The Korean Appeasement
This article is from the archive of The New York Sun before the launch of its new website in 2022. The Sun has neither altered nor updated such articles but will seek to correct any errors, mis-categorizations or other problems introduced during transfer.
The big news in respect of North Korea is not so much the communists’ claim to have lit off an H-bomb but President Trump’s warning to South Korea in respect of appeasement. “South Korea is finding, as I have told them, that their talk of appeasement with North Korea will not work, they only understand one thing!” is the way the president put it in a message sent out on the internet Sunday.
We can’t recall a previous president having used that kind of language in cautioning our South Korean ally. And we don’t mind saying that we share Mr. Trump’s concern. He was referring to the overtures to the North from the new government in the South, which the Sun has warned about in “Who Lost Korea?”. That editorial was issued in May, after the leftist human rights lawyer Moon Jae-in was elected president on a campaign calling for, among other things, an entente with the communist north.
In another editorial, “Korean Kapitulation?”, we warned about the talks with North Korea in which Americans were participating at Oslo. The parley hit the news in the wake of a statement by Mr. Trump that he’d be willing to meet with the North Korean dictator, Kim Jong Un, “under the right circumstances.” We came up in an earlier era, when the idea of American direct talks, even unofficial, with the North Korean regime would have been unthinkable.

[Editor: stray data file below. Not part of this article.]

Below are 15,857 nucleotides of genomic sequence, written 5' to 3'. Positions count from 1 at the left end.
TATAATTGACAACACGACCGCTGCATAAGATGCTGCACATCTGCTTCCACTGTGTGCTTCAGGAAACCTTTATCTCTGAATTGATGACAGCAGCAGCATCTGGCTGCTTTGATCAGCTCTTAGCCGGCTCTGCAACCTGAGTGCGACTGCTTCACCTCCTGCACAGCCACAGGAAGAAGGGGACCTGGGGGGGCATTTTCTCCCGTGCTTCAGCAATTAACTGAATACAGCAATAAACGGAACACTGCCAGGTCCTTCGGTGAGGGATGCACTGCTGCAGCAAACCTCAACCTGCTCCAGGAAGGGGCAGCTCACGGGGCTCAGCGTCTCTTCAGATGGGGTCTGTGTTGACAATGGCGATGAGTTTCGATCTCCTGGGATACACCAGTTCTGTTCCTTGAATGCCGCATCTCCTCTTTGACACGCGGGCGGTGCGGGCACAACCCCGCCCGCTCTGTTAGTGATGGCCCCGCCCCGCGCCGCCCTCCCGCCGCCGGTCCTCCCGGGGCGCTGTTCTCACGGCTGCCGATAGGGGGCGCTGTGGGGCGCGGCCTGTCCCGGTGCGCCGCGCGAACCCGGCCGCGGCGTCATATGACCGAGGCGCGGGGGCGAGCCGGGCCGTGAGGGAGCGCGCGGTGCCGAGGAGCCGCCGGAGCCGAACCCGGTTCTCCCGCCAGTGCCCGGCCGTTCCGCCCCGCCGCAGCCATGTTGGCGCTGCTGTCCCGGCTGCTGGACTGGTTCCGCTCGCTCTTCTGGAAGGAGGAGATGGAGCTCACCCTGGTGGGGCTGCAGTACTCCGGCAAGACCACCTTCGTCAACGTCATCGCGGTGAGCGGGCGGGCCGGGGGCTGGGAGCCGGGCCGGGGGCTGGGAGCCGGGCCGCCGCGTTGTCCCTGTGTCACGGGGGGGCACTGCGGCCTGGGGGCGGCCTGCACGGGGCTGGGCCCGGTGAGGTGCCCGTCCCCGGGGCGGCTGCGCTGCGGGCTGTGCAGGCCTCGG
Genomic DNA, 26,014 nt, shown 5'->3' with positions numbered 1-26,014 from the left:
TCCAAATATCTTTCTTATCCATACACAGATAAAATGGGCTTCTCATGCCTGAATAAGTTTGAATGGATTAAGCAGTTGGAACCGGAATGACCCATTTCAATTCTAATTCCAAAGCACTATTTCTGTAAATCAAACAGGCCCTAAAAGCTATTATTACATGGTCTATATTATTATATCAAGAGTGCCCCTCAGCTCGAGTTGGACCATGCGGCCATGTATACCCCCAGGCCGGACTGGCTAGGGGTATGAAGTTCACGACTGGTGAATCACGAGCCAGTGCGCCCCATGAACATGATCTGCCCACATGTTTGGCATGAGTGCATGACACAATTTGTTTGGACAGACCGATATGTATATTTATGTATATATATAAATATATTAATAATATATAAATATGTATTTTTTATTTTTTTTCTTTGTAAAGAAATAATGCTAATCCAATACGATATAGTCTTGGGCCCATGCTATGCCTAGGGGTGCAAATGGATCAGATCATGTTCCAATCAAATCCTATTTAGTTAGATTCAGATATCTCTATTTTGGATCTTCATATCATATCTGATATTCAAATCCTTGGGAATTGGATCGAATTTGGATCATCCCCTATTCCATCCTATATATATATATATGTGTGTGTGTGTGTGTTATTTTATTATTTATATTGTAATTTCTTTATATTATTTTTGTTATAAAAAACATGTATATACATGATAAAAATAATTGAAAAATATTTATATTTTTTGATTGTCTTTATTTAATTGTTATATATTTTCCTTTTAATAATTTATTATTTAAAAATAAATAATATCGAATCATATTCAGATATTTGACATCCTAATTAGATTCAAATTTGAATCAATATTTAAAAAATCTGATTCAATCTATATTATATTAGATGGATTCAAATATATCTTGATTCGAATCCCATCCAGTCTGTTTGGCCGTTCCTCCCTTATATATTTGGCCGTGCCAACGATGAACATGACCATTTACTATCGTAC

This goes all the way back to the Armistice Agreement that was inked in 1953. By our lights, opponents of that parchment — including President Syngman Rhee — look ever more farsighted. The armistice anticipated peace talks. They failed at Geneva in 1954. North Korea’s military buildup, in violation of the armistice, prompted our side in 1956 to abrogate paragraph 13(d) of the armistice and introduce to the theater atomic cannons and the Honest John.
Whatever else one can say about the Korean epic since then, it’s hard to identify a single successful parley with any element of the communist regime in the North. The bottom line is that it is our side that has established a real democracy, with a free press, religion, property, and travel. Through it all, appeasement of various sorts has been pursued by Presidents Clinton, Bush, and Obama. And now the North is launching strategic missiles and is claiming to have tested an H-bomb.
So it would be nice to think that Mr. Trump’s weekend tweet warning about appeasement represents a considered change of course. It is sometimes said that there is no military solution in Korea. Beware of talking, we say. It is the bigger danger. It incents the type of testing — of atomic weapons and of our resolve — the North Koreans are now pursuing. The only thing the communists understand is military power. The fact that it’s a cliche doesn’t mean it isn’t true.